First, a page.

Professor Cairns outlined three goals for this year’s Faculty Council meetings: productivity, efficacy and efficiency. To realize these goals, the Office of Faculty Governance surveyed Council members and held a retreat in August to identify issues that are important for the Council and committees to address. Topics included enhancing communication across the campus and the UNC system, maintaining accessibility and affordability, improving faculty retention, and addressing issues related to diversity, gender equity and family support. He stressed the importance of “unburying the learning community,” a phrase coined by former Chair of the Faculty Sue Estroff.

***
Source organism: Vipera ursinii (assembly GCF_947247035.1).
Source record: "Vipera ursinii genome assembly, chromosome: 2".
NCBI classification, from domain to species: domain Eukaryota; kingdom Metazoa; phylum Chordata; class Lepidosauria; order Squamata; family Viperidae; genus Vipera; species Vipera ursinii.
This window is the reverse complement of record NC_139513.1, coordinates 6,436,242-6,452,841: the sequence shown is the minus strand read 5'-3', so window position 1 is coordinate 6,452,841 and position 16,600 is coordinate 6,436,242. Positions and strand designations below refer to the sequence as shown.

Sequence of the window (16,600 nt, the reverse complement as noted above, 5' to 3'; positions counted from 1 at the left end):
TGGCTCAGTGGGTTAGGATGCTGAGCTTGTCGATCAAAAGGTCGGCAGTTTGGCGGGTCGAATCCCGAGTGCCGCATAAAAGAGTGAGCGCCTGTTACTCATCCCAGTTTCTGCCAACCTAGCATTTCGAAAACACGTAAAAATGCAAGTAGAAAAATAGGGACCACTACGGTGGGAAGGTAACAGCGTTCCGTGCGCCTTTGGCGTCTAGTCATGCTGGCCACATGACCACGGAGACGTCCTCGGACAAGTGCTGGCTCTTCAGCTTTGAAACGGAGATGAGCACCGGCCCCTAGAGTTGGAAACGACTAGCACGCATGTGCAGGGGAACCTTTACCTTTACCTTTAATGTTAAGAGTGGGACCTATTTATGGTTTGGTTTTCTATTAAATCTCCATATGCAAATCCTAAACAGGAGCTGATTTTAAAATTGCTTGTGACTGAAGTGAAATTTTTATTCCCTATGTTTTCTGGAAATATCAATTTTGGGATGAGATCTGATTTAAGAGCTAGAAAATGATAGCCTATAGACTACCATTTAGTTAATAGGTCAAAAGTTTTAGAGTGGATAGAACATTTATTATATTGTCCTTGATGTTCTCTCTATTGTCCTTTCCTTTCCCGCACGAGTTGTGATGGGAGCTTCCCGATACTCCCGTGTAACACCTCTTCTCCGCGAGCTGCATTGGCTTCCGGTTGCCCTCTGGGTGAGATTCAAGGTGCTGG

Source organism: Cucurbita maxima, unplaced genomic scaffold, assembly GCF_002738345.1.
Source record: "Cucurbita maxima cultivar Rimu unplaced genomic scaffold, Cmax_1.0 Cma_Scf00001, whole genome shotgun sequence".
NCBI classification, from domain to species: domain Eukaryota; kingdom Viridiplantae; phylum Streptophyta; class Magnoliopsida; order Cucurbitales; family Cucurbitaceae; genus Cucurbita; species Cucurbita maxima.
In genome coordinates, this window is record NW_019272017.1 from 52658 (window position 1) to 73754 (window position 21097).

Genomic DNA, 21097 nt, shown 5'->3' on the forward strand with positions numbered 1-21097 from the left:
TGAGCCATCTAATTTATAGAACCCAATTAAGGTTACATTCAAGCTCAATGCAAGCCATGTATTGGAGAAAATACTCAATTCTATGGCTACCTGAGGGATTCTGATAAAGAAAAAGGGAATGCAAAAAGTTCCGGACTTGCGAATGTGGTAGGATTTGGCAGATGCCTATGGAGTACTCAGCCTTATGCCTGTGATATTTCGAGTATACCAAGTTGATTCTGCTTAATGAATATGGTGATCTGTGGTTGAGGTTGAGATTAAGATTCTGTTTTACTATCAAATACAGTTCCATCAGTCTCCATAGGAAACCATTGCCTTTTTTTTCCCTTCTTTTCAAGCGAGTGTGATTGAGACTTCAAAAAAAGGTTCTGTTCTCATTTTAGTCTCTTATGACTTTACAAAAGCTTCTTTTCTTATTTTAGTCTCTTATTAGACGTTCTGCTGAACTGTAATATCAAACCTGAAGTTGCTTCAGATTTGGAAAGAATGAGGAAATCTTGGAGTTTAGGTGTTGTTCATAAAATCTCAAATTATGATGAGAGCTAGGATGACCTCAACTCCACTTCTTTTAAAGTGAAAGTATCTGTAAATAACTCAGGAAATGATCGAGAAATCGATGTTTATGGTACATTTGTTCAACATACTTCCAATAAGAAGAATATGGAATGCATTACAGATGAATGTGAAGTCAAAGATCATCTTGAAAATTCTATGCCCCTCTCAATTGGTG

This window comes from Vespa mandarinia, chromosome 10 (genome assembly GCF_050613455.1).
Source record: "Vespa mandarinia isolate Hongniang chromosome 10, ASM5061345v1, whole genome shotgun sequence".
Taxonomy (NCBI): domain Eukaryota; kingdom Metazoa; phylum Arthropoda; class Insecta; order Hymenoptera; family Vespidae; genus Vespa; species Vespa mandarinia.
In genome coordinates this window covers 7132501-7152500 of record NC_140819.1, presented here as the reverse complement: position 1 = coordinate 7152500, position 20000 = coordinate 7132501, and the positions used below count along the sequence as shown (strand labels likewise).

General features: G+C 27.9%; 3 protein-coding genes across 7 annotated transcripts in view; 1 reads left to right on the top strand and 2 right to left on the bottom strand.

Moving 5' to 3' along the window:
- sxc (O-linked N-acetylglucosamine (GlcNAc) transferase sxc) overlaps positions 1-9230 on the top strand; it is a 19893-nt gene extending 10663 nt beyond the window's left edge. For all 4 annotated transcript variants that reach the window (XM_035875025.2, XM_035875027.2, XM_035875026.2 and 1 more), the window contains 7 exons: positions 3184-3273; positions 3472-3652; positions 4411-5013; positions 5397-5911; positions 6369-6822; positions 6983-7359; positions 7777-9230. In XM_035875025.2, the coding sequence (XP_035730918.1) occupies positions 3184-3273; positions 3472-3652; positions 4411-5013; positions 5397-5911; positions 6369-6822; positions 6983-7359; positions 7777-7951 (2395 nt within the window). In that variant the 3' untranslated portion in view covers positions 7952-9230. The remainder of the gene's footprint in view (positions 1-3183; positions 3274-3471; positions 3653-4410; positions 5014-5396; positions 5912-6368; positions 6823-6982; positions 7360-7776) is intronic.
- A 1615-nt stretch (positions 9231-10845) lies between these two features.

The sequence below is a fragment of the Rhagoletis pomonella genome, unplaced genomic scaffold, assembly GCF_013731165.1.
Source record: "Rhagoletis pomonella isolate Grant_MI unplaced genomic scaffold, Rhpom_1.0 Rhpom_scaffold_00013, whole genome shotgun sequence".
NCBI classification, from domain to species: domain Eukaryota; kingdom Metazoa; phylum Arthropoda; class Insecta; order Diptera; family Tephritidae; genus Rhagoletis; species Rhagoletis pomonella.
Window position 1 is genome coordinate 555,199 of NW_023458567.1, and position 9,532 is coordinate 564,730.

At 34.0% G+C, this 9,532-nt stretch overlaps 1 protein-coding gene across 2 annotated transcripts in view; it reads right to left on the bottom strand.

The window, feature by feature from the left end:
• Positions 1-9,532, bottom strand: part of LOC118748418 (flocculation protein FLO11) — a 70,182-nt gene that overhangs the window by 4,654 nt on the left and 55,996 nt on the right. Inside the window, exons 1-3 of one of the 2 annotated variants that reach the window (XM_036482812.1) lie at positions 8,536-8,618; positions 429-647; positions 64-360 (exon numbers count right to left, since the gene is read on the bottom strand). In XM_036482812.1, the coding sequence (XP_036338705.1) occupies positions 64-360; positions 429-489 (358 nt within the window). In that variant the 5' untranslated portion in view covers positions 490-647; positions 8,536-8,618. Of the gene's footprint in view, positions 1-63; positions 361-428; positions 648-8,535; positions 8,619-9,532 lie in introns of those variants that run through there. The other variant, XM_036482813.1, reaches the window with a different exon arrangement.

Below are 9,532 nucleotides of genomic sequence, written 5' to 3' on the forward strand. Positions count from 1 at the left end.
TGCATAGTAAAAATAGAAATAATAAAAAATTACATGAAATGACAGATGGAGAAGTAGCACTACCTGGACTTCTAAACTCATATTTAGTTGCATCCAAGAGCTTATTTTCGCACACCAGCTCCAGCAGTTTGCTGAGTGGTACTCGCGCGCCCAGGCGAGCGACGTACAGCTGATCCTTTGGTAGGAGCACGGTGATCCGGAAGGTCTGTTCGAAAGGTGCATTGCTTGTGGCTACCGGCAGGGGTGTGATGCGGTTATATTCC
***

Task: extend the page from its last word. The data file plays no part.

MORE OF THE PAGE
Professor Cairns said a persistent goal of the Faculty Council meetings will be to ensure that faculty engage in open conversations with the administration, particularly with the chancellor and provost, about the most pressing issues affecting the University.

Professor Cairns led the faculty in an introductory exercise. He invited the members to stand and introduce themselves to the people around them and share an unknown fact about themselves. When the members finished, Professor Cairns welcomed Chancellor Folt.

Chancellor’s remarks

Chancellor Carol Folt welcomed the faculty to the first Council meeting of the year and briefly reflected on the year between her first Faculty Council meeting and this one. She said that over the past year she has gotten a better sense of the campus climate and the issues that Carolina faces. Heading into her second year, she expressed excitement about trying new ways to make the Council meetings more interactive.